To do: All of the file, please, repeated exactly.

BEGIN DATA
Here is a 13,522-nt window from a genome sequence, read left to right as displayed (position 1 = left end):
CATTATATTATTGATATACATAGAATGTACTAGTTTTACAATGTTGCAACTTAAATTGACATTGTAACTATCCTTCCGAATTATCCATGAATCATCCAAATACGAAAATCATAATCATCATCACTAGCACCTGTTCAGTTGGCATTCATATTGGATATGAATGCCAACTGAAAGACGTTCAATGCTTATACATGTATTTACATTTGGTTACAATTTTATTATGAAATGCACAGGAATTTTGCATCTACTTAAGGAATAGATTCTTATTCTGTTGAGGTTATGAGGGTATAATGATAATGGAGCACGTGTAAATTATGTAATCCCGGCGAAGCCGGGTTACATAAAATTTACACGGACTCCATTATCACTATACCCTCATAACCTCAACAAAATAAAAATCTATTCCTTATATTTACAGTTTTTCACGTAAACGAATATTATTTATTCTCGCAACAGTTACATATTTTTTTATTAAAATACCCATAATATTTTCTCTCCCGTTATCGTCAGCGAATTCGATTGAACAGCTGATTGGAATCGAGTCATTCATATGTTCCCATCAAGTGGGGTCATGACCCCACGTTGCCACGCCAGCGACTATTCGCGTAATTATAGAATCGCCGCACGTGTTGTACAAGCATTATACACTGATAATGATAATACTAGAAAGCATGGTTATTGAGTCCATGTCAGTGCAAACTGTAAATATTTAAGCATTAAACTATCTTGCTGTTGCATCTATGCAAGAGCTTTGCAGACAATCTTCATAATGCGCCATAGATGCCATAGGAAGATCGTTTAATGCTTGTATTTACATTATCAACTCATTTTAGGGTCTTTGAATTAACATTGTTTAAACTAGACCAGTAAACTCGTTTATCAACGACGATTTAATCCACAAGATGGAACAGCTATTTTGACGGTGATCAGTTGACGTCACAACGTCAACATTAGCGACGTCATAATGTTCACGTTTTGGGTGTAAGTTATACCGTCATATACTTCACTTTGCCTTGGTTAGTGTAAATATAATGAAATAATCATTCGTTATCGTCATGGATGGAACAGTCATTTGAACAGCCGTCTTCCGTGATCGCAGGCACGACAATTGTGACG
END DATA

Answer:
Here is a 13,522-nt window from a genome sequence, read left to right as displayed (position 1 = left end):
CATTATATTATTGATATACATAGAATGTACTAGTTTTACAATGTTGCAACTTAAATTGACATTGTAACTATCCTTCCGAATTATCCATGAATCATCCAAATACGAAAATCATAATCATCATCACTAGCACCTGTTCAGTTGGCATTCATATTGGATATGAATGCCAACTGAAAGACGTTCAATGCTTATACATGTATTTACATTTGGTTACAATTTTATTATGAAATGCACAGGAATTTTGCATCTACTTAAGGAATAGATTCTTATTCTGTTGAGGTTATGAGGGTATAATGATAATGGAGCACGTGTAAATTATGTAATCCCGGCGAAGCCGGGTTACATAAAATTTACACGGACTCCATTATCACTATACCCTCATAACCTCAACAAAATAAAAATCTATTCCTTATATTTACAGTTTTTCACGTAAACGAATATTATTTATTCTCGCAACAGTTACATATTTTTTTATTAAAATACCCATAATATTTTCTCTCCCGTTATCGTCAGCGAATTCGATTGAACAGCTGATTGGAATCGAGTCATTCATATGTTCCCATCAAGTGGGGTCATGACCCCACGTTGCCACGCCAGCGACTATTCGCGTAATTATAGAATCGCCGCACGTGTTGTACAAGCATTATACACTGATAATGATAATACTAGAAAGCATGGTTATTGAGTCCATGTCAGTGCAAACTGTAAATATTTAAGCATTAAACTATCTTGCTGTTGCATCTATGCAAGAGCTTTGCAGACAATCTTCATAATGCGCCATAGATGCCATAGGAAGATCGTTTAATGCTTGTATTTACATTATCAACTCATTTTAGGGTCTTTGAATTAACATTGTTTAAACTAGACCAGTAAACTCGTTTATCAACGACGATTTAATCCACAAGATGGAACAGCTATTTTGACGGTGATCAGTTGACGTCACAACGTCAACATTAGCGACGTCATAATGTTCACGTTTTGGGTGTAAGTTATACCGTCATATACTTCACTTTGCCTTGGTTAGTGTAAATATAATGAAATAATCATTCGTTATCGTCATGGATGGAACAGTCATTTGAACAGCCGTCTTCCGTGATCGCAGGCACGACAATTGTGACG